In our “Just Between Us” series, we tackle topics that while not taboo, might not make for comfortable conversation around the dinner table. These important issues could fall under the “Things you’re afraid to ask, but really want to know” category.

First up is the questionable practice of douching. We’ve all seen the ads – the woman traipsing through a field of wildflowers instilling the message that if you’re not douching, you’re somehow neither daisy-fresh nor completely clean. We women have been led to believe – some might even say shamed – that what is perfectly natural (menstruation, vaginal secretions, and intercourse) may leave us in an unsanitary state. This is quite simply a marketing ploy and a dangerous one, at that.

The vagina is designed to cleanse itself naturally. Our reproductive systems produce secretions (much like our noses and sinus cavities) to keep us healthy. These secretions are completely normal, varying from white and sticky, to clear and watery throughout the menstrual cycle and acting as a protective barrier, keeping our systems free from infection. When we douche, we remove this mucus, disturbing the natural balance of healthy bacteria, making us more vulnerable to infection.


WHEN TO SEE THE DOCTOR: If you notice discharge that has an unusual odor and appearance, or you experience itching or pain, it’s time to see your gynecologist.


Not only is douching totally unnecessary, but buying into the Madison Avenue myth can cause vaginal irritation, inflammation, and pose some serious health risks, according to the study, “Vaginal douching and adverse health effects: a meta-analysis” published in the Amercian Journal of Public Health.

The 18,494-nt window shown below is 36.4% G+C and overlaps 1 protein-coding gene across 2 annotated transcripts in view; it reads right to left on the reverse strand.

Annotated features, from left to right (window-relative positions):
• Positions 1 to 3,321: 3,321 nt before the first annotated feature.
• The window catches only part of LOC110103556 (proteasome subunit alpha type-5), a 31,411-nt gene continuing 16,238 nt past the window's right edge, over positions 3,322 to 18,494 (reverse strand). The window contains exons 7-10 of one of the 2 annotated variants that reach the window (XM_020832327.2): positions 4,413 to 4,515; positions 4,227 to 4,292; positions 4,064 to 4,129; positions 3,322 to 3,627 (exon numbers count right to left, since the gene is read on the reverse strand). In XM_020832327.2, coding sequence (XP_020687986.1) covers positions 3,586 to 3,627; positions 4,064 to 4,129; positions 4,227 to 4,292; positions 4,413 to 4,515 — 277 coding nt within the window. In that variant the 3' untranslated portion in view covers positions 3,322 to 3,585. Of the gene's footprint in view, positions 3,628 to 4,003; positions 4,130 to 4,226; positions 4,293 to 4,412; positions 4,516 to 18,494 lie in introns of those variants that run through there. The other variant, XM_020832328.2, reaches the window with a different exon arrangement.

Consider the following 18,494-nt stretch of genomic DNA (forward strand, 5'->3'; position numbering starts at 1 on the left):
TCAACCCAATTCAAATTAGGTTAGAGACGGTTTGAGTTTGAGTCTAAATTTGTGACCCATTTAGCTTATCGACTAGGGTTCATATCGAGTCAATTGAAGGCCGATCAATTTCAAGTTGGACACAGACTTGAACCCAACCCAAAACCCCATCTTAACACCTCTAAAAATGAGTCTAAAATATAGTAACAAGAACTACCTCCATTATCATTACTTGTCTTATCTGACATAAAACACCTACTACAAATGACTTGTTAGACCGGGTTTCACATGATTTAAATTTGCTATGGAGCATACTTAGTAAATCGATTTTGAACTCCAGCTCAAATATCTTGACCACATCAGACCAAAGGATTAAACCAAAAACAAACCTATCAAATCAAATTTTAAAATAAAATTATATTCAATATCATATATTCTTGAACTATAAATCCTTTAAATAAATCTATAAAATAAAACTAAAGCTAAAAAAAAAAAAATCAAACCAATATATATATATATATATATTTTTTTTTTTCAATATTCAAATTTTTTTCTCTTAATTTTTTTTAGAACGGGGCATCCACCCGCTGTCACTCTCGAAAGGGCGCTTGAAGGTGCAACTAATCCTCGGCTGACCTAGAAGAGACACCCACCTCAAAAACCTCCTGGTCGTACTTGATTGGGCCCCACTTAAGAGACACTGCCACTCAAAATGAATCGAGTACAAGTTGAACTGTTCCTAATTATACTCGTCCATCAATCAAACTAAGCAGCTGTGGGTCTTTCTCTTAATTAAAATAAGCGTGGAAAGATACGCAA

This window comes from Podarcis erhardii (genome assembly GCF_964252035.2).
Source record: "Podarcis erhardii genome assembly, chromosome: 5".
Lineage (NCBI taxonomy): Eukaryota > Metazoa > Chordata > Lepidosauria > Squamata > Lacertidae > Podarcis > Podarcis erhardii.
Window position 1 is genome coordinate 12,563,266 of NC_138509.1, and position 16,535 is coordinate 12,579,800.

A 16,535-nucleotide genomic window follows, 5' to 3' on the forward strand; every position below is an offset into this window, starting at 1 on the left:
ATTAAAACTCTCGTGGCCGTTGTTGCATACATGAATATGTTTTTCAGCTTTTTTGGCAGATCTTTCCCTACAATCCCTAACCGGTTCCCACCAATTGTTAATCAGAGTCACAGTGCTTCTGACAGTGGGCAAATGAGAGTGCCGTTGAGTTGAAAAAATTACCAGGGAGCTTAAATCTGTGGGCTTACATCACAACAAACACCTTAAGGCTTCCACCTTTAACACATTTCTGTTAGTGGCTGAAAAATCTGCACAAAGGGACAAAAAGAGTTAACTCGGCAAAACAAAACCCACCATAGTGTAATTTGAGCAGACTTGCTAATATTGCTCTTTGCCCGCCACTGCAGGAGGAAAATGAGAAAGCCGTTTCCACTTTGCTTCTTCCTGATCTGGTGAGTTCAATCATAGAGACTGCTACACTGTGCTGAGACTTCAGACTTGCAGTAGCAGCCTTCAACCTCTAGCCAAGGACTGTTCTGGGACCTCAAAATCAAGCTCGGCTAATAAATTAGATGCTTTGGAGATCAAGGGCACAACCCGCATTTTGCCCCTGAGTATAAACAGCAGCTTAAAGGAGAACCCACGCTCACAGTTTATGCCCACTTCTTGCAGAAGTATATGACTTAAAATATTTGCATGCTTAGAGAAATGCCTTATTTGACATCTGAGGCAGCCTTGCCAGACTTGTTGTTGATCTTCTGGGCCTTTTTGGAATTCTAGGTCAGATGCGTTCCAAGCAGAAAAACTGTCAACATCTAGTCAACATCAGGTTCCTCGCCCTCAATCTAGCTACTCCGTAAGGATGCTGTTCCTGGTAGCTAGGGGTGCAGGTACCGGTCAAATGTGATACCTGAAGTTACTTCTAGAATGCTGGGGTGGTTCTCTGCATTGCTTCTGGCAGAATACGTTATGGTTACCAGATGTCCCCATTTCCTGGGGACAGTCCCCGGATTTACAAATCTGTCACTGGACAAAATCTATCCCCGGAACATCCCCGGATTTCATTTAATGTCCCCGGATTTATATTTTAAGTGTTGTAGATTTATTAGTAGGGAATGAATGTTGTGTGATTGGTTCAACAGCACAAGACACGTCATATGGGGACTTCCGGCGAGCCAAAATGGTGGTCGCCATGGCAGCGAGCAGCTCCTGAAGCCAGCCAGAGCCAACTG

WOMEN WHO DOUCHE ONCE A WEEK OR MORE

◗ Are five times more likely to develop bacterial vaginosis (an infection of the vagina) than those who don’t (Obstet Gynecol, 2002)

◗ Have a 73% higher risk of developing pelvic inflammatory disease (an infection of the uterus, fallopian tubes, and/or ovaries, which can lead to infertility and chronic pain)

◗ Have greater difficulty getting pregnant, and an increased risk of ectopic pregnancy and preterm labor (Epidemiology, 2003)

◗ May be at an increased risk of developing cervical cancer

Now that you know the downside of douching, what can be done to keep yourself feeling fresh? Simple hygiene is the answer. Washing the perineal area and frequent cleansing during your period with mild soap and warm water are all that is necessary to keep your lady parts healthy and clean.

Keep away from scented wipes, as they will just irritate the sensitive tissues. If you still feel the need to smell like a wildflower, just dab your favorite scent on your pulse points, and leave the nether regions au naturel. Oh, and that woman in the commercial frolicking through the field? Our guess is that she’s taking a shortcut to the doctor.

TRUTH IN ADVERTISING? Back in the male-dominated days of Madison Avenue – yes Mad Men is pretty spot-on accurate – douche and related products morphed from “birth control” (The Pill wouldn’t arrive on the scene until 1960) to full-on sexism, shaming women for their “female problem.” Sadly, the perception still lingers.

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THE LYSOL DOUCHE: Believe it or not, a douche of Lysol was actually used for birth control in the 1920s and 30s – before birth control was legal. The ads cleverly disguised it as a “hygiene product” meant to mask “feminine odor.”

 

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